What about the proposition that speed differentials will lead to more overtaking, and hence more serious crashes?
“In fact, overtaking-related crashes on rural roads are surprisingly uncommon…It may be that on two-lane roads with a general speed limit of 110 km/h, the presence of speed-limited trucks tends to constrain light vehicle speeds. If so, there may well be a substantial net safety benefit that would be lost if trucks were permitted to travel faster. On roads with 4 or more lanes, speed limit differentials should be even less of a problem than on 2-lane roads (to the extent that there is any safety problem at all),” says Brooks.
But Australia’s National Road Transport Commission acknowledges that even when fitted with an effective speed limiter, heavy vehicles can travel at speeds beyond the speed limiter setting. This is particularly the case when heavily loaded vehicles travel downhill and the driver chooses not to brake. On this basis, speeding can be both a driver and a vehicle (speed limiter) offence. The driver can be subject to a behaviour offence and the operator can be subject to an offence related to the condition of the speed limiter.”
“It is possible for a speed-limited vehicle to reach speeds in excess of 15 km/h above the speed-limited speed if going downhill when at or near maximum legal mass,” says the NRTC.
Peter Cairney, a consultant with Australia’s ARRB Transport Research Ltd., investigated the issue during the early days of speed limiter introduction.
“That work showed that many vehicles which were supposed to be limited to a nominal 100 km/h (105 in practice) were travelling at speeds well in excess of that. There was no institutional/audit mechanism to ensure that the governing mechanism continued to be set at 105 km/h after the trucks entered service. This appears to be an ongoing problem. Truck safety has improved in Australia over the period, but it’s difficult to identify any effects specifically due to speed limiters,” he says.
But Cairney notes that the use of the limiters along with some more stringent enforcement practices and a change in the chain of responsibility, may change this.
“There have been two recent developments which may help to change all this. Australia is in the process of implementing some significant road safety reforms, which include legislation that enforces responsible behaviour through the whole chain of responsibility, so that it is not simply the truck driver who would be investigated in the case of a speeding offence, but the operator (why wasn’t the speed limiter working? Why were they putting the driver in a position where he had to speed?) and the consignor (were they making unreasonable demands on the transport contractor to deliver in a short time?) We have yet to see how all this plays out,” he says.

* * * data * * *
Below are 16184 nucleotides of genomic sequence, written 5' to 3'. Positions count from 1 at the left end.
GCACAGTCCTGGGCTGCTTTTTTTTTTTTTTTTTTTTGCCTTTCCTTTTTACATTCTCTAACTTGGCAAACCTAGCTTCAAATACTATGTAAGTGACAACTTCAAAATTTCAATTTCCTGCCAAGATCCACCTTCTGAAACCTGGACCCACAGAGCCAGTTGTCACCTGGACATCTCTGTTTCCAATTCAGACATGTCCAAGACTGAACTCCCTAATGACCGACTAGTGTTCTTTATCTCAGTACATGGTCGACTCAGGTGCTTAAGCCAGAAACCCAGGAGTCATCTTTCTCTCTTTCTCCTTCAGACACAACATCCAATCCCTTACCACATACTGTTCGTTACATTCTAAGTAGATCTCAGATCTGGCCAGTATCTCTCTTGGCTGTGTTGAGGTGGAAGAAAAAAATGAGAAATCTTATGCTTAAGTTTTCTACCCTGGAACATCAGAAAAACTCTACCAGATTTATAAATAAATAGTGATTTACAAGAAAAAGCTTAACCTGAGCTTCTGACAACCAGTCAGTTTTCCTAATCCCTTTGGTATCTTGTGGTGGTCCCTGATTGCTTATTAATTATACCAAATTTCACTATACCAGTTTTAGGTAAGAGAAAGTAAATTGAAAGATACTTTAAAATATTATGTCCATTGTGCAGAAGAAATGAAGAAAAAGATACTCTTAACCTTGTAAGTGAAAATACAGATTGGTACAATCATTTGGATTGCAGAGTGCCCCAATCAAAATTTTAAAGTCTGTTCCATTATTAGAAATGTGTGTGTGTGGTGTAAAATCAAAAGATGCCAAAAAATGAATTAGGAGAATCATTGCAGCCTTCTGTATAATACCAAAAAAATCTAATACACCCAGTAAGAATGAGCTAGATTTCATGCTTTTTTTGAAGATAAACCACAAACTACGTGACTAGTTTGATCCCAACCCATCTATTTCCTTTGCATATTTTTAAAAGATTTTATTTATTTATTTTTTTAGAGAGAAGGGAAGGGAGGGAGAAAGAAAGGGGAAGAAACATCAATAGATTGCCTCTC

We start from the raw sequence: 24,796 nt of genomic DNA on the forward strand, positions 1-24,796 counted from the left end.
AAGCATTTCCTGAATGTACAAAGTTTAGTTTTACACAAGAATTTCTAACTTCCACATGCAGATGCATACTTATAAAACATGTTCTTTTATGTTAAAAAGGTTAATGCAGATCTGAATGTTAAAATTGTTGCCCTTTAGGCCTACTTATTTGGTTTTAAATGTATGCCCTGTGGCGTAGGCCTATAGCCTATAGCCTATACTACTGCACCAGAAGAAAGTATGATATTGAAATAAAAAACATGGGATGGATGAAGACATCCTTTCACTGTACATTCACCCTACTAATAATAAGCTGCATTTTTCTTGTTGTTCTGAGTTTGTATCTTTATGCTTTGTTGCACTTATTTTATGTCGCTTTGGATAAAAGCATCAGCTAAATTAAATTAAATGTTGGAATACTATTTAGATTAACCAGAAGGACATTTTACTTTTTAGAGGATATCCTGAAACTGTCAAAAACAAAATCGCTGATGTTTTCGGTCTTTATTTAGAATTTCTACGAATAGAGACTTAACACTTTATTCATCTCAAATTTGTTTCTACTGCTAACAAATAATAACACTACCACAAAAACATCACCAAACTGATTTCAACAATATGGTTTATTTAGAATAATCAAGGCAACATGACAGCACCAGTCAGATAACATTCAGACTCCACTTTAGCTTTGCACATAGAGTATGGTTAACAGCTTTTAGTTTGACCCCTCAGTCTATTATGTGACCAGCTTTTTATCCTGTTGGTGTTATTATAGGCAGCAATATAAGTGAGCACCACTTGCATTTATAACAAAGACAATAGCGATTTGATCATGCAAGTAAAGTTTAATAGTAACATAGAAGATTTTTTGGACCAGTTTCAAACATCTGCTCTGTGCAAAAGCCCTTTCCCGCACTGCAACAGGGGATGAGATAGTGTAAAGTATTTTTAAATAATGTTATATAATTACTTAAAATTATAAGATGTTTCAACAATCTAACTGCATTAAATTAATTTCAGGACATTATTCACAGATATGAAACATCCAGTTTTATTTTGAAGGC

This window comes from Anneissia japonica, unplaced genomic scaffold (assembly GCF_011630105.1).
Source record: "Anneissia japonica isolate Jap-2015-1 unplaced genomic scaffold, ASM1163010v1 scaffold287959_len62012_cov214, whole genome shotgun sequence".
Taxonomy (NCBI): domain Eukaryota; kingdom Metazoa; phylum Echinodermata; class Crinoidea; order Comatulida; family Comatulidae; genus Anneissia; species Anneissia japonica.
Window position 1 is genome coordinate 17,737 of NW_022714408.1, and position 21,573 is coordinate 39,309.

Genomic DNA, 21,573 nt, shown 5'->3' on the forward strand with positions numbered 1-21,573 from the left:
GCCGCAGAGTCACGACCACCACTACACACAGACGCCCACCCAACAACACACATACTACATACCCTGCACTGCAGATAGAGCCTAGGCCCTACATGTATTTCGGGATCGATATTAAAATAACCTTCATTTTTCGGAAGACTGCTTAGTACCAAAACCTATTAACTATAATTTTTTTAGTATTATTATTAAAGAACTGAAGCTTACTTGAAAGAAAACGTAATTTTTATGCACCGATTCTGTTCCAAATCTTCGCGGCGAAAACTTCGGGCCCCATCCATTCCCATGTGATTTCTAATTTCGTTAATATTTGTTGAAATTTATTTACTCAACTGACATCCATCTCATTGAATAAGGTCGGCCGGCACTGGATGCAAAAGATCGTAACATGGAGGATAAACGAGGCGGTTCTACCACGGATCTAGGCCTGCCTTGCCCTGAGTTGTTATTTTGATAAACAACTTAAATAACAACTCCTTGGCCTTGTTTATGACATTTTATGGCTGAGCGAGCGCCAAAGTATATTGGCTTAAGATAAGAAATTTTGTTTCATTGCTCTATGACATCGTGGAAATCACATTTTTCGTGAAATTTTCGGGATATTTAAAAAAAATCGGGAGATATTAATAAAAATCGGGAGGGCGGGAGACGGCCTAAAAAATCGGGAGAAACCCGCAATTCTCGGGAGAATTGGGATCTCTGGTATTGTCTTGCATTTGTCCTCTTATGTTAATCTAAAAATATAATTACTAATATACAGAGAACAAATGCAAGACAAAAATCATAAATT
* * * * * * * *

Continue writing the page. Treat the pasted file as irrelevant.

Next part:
POLICY AND ENFORCEMENT
To harmonize policy and enforcement between its states and territories, Australia created the National Transport Commission (NTC) in 1991.
The NTC recently led a discussion paper on managing heavy vehicles speeding, Neil Wong, senior policy analyst-safety and environment, with Australia’s National Transport Commission, informed Motortruck.
That is to become draft policy with recommendations to be made to a Council of Australia’s nine Transport and Roads ministers.
The report estimates that if all heavy vehicles complied with speed limits, a 29% reduction in heavy vehicle crashes
could be expected and this has led to strong agreement from governments and industry in Australia that heavy vehicle speeding needs to be addressed as a priority.
To that end, the National Heavy Vehicle Safety Strategy 2003-2010 was adopted by the Australian Transport Council (ATC) (consisting of the nine transport ministers from the Commonwealth, States and Territories), with aims to achieve reduced fatalities and injuries where a heavy vehicle is involved.
“But heavy vehicle speed compliance is only one of the links between speed and heavy vehicle safety outcomes. The setting of speed limits and the management of light vehicle speeds are among the other important factors that will determine the number of heavy vehicle crashes in the future,” says the Council.